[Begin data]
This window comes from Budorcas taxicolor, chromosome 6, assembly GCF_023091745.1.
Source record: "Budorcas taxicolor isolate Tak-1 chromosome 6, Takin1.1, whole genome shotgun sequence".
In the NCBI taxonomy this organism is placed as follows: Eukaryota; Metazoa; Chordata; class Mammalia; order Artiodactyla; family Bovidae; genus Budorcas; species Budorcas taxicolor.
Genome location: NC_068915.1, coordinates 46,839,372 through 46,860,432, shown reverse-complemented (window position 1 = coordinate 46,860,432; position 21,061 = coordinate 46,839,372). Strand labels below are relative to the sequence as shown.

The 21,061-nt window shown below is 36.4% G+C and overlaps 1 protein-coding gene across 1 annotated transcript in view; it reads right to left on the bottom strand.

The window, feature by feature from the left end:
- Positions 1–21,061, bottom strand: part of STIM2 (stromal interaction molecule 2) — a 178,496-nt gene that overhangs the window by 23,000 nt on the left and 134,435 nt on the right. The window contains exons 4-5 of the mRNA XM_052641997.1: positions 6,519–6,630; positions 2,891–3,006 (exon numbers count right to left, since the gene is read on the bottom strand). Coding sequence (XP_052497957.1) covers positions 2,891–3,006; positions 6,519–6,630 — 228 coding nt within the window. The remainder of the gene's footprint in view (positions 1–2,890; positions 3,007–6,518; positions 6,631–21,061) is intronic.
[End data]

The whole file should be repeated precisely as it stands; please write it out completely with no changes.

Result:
This window comes from Budorcas taxicolor, chromosome 6, assembly GCF_023091745.1.
Source record: "Budorcas taxicolor isolate Tak-1 chromosome 6, Takin1.1, whole genome shotgun sequence".
In the NCBI taxonomy this organism is placed as follows: Eukaryota; Metazoa; Chordata; class Mammalia; order Artiodactyla; family Bovidae; genus Budorcas; species Budorcas taxicolor.
Genome location: NC_068915.1, coordinates 46,839,372 through 46,860,432, shown reverse-complemented (window position 1 = coordinate 46,860,432; position 21,061 = coordinate 46,839,372). Strand labels below are relative to the sequence as shown.

The 21,061-nt window shown below is 36.4% G+C and overlaps 1 protein-coding gene across 1 annotated transcript in view; it reads right to left on the bottom strand.

The window, feature by feature from the left end:
- Positions 1–21,061, bottom strand: part of STIM2 (stromal interaction molecule 2) — a 178,496-nt gene that overhangs the window by 23,000 nt on the left and 134,435 nt on the right. The window contains exons 4-5 of the mRNA XM_052641997.1: positions 6,519–6,630; positions 2,891–3,006 (exon numbers count right to left, since the gene is read on the bottom strand). Coding sequence (XP_052497957.1) covers positions 2,891–3,006; positions 6,519–6,630 — 228 coding nt within the window. The remainder of the gene's footprint in view (positions 1–2,890; positions 3,007–6,518; positions 6,631–21,061) is intronic.